To ensure WCA would not become another bystander in the rush for air mail service, Richardson headed to the nation’s capital to lobby the federal government for a prairie contract. The House of Commons had already voted in favour of setting aside $1 million for the contract to launch the service. During the negotiations, Richardson proposed a rate of $1 per flying mile (1.6 kilometres), while the department countered with 75-cents.
There was a delay in initiating the necessary federal order-in-council after representatives of two “small airplane companies in Calgary and Regina” expressed a desire to share in the contract. “These companies were not consulted by the post office department because they were not considered strong enough to discharge the obligations required by the government and because the post office officials were under the double obligation of getting a low price and of giving the contract to a company which had ample resources to carry it out,” according to the May 4, 1929, Free Press.
The concensus was that only WCA had the wherewithal to fulfill the contract. The delay caused by the interjections of the two small companies was more of an irritant to the WCA bid than a real threat.
But the newspaper commented that the delay would have an adverse effect on the proposed air mail service, since “until the contract is awarded can the work of preparing the organization and installing guide lights be got on with. A delay of three weeks now may result in the postponement of the service for two months, and if unduly prolonged might result in the service being held over till 1930.”
The last prediction turned out to be correct.
Postmaster-General P.J. Vealot had in mind a trans-Canada air mail service with Winnipeg linked to Toronto and from there to Vancouver.
An April 19, 1929, editorial in the Free Press called it an ambitious plan with the government showing considerable enterprise in undertaking.
“Other countries have advanced further in the matter than Canada has,” continued the editorial, “it is true, but none of those countries is in Canada’s position. The United States service has been losing money since it was established, in spite of the many large centres of population served by the air mail. With the smaller population of Canada and the long distances between its main centres of population, it may lose a considerable amount of money for some years.”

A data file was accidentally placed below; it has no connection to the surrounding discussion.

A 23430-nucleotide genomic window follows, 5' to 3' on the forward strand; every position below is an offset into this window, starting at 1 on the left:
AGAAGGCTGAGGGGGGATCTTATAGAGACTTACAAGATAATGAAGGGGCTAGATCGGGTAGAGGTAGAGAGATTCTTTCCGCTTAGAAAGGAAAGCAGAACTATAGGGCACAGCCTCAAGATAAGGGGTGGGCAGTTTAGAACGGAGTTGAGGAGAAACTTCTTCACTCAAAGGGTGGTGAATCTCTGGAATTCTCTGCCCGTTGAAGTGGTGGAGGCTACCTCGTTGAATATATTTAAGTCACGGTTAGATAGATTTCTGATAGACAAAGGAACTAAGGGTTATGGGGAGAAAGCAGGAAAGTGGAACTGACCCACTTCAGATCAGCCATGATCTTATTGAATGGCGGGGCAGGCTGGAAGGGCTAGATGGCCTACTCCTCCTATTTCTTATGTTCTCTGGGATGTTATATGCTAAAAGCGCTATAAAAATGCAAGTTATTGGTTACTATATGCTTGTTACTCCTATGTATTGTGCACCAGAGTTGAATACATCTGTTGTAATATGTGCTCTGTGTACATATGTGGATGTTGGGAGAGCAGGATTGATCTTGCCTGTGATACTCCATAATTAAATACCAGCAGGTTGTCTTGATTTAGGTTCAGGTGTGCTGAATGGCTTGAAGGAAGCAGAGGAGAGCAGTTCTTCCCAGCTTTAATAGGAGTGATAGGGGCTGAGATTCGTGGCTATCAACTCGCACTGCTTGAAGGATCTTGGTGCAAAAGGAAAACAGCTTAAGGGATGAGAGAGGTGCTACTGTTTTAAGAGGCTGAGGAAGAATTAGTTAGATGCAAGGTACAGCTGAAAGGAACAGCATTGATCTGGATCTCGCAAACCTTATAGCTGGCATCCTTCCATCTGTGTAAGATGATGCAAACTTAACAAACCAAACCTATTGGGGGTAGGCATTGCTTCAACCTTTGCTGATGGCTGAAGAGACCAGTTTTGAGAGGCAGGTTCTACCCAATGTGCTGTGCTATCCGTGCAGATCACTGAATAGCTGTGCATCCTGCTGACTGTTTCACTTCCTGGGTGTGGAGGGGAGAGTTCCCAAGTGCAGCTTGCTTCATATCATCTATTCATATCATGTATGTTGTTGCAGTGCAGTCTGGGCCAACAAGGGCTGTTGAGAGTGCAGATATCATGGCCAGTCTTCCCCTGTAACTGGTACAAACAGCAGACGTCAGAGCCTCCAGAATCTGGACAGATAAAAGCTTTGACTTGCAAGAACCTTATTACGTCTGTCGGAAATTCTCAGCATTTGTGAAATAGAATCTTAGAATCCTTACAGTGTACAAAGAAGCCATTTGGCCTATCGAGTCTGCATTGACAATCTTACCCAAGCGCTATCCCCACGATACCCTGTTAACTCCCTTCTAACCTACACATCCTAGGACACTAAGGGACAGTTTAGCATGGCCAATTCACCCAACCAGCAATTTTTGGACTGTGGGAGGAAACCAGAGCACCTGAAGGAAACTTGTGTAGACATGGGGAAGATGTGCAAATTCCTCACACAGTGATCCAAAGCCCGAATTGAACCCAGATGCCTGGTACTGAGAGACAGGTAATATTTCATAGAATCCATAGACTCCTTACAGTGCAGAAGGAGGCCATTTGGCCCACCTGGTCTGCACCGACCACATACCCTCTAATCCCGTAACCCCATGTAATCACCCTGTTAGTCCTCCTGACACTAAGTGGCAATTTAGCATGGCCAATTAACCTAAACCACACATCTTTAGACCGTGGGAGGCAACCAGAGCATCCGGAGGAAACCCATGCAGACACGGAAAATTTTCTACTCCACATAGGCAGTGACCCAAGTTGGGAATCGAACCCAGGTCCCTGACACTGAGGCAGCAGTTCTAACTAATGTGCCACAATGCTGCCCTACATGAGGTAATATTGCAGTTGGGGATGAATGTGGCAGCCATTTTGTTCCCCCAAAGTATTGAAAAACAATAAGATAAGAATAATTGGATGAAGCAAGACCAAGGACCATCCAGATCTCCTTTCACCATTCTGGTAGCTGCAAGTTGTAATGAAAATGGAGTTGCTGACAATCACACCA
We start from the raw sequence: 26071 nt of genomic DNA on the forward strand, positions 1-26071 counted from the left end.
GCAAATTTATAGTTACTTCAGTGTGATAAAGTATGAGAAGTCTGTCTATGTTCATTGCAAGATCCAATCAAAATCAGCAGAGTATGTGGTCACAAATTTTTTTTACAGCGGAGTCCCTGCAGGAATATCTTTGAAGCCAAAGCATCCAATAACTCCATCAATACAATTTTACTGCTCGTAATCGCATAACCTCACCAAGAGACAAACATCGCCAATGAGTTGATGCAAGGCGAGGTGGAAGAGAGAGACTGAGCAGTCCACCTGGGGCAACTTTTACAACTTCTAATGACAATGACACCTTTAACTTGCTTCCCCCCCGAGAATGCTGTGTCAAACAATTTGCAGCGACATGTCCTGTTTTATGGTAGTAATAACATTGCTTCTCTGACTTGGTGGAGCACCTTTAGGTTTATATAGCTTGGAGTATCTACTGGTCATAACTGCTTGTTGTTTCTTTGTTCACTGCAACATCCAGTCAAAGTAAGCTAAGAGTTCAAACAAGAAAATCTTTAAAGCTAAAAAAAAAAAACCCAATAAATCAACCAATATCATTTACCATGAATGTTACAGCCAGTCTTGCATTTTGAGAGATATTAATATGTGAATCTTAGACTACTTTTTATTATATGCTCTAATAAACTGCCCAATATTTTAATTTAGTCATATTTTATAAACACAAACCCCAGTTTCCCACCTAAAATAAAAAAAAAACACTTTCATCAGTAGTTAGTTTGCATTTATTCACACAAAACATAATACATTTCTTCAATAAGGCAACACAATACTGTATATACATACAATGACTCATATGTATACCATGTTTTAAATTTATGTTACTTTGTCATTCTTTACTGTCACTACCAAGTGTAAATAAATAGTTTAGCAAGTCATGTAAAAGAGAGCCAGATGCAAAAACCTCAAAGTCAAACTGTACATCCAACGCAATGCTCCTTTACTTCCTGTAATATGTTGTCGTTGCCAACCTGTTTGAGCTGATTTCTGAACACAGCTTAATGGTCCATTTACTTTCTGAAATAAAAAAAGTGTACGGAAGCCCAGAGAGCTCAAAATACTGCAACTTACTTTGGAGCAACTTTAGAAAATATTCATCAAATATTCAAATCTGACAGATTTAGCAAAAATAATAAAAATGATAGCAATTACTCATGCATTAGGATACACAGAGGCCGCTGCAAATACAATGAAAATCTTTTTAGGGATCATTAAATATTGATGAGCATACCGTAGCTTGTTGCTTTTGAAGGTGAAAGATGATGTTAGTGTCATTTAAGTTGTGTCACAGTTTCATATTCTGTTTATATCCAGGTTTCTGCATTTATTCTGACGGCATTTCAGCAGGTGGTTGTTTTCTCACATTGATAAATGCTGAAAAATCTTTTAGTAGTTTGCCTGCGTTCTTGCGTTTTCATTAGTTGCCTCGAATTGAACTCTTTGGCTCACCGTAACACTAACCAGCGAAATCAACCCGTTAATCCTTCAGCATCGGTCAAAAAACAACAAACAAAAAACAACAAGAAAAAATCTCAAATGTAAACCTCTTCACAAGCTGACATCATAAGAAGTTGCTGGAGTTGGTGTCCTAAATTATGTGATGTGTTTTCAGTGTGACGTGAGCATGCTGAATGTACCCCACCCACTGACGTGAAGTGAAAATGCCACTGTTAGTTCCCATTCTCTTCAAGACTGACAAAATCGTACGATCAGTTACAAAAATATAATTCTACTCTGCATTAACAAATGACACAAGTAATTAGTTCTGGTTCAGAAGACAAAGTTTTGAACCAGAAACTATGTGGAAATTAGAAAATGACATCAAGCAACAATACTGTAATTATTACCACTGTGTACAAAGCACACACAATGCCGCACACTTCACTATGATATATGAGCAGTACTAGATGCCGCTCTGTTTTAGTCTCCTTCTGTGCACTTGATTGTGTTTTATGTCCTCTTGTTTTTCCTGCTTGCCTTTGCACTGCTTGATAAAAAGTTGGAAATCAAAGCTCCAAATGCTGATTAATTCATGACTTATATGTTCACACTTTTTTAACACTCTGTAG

Despite the prospect of air mail in Canada being a money-losing proposition, the editorial claimed it was a justifiable expense as it would bring together “the far-scattered sections of the Dominion,” and benefit the business and social life of the Prairie Provinces.
It wasn’t until the first days of March 1930 that Richardson and his company were prepared to fulfill the obligations of the contract that was awarded to them by the Canadian Post Office Department.
The preparations were extensive as airfields across the prairies had to be fitted with navigational aids for night flying and emergency fields had to be established.
But first, WCA purchased six aircraft in November 1929 that were specifically suited to air mail service. By the time that the service was launched in 1930, WCA had a fleet of six Fokker F.14 and three Boeing 40B4 aircraft to deliver the mail. When WCA was launched in 1926, it had only a single Fokker Universal open-cockpit airplane to its credit.
(Next week: part 2)